title = {{Extension of a Martian general circulation model to thermospheric altitudes: UV heating and photochemical models}},
  journal = {Journal of Geophysical Research (Planets)},
  keywords = {Atmospheric Composition and Structure: Planetary atmospheres (5210, 5405, 5704), Atmospheric Composition and Structure: Thermosphere: composition and chemistry, Atmospheric Composition and Structure: Thermosphere: energy deposition (3369), Planetary Sciences: Solar System Objects: Mars},
  year = 2005,
  volume = 110,
  eid = {E09008},
  pages = {E09008},
  abstract = {{A fast method to incorporate the UV heating and the photochemistry of
the neutral upper atmosphere of Mars into general circulation models
(GCMs) is presented. On the basis of more detailed one-dimensional (1-D)
models, the scheme we propose makes use of a division of the UV spectrum
in 36 subintervals of 20 nm average width. Photoabsorption coefficients
are computed allowing for overlapping and are tabulated as a function of
suitable column abundances. The photochemistry proposed includes 12
compounds and uses the approximation of photochemical equilibrium for
the three fastest species, OH, O($^{1}$D), and HO$_{2}$. The
behavior of the fast scheme is shown against detailed 1-D calculations.
The resulting acceleration is about a factor 200 in the UV heating,
while in the photochemistry it is about a factor 100 at 120 km and much
larger below. The proposed scheme has already been implemented into the
GCM developed at the Laboratoire de Météorologie
Dynamique-CNRS in Paris (LMD), which therefore becomes the first single
Martian GCM to cover the whole range of altitudes from the planet
surface to the upper thermosphere. We present typical results of the
Martian thermosphere obtained with the present scheme and the LMD-GCM,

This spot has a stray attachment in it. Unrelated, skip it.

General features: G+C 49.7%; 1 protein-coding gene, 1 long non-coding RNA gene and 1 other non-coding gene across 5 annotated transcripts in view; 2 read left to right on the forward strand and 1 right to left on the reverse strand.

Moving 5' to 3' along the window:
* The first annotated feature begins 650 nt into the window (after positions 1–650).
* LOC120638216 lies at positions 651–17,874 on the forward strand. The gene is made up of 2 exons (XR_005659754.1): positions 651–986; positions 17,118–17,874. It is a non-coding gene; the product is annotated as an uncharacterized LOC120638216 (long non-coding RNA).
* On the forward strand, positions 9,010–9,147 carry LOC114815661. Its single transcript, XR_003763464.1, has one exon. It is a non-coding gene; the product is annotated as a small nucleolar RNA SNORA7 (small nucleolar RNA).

in order to illustrate its behavior and stability. In particular, we
show the sensitivity of the Martian upper atmosphere's thermal structure
to the local photochemistry. Comparisons with previous models are also
presented, as first steps in an ongoing validation study, necessarily
extensive for this kind of GCM, which will include more detailed
comparisons with recent and future data from space missions.
}},
  doi = {10.1029/2004JE002312},
  adsurl = {http://adsabs.harvard.edu/abs/2005JGRE..110.9008G},
  adsnote = {Provided by the SAO/NASA Astrophysics Data System}
}
@article{2005Icar..177..174B,
  author = {{B{\"o}ttger}, H.~M. and {Lewis}, S.~R. and {Read}, P.~L. and 
	{Forget}, F.},
  title = {{The effects of the martian regolith on GCM water cycle simulations}},
  journal = {\icarus},
  year = 2005,
  volume = 177,
  pages = {174-189},
  abstract = {{This paper describes General Circulation Model (GCM) simulations of the
martian water cycle focusing on the effects of an adsorbing regolith. We
describe the 10-layer regolith model used in this study which has been
adapted from the 1-D model developed by Zent, A.P., Haberle, R.M.,
Houben, H.C., Jakosky, B.M. [1993. A coupled subsurface-boundary layer
model of water on Mars. J. Geophys. Res. 98 (E2), 3319-3337, February].
Even with a 30-min timestep and taking into account the effect of
surface water ice, our fully implicit scheme compares well with the
results obtained by Zent, A.P., Haberle, R.M., Houben, H.C., Jakosky,
B.M. [1993. A coupled subsurface-boundary layer model of water on Mars.
J. Geophys. Res. 98 (E2), 3319-3337, February]. This means, however,
that the regolith is not able to reproduce the diurnal variations in
column water vapour abundance of up to a factor of 2-3 as seen in some
observations, with only about 10\% of the atmospheric water vapour column
exchanging with the subsurface on a daily basis. In 3-D simulations we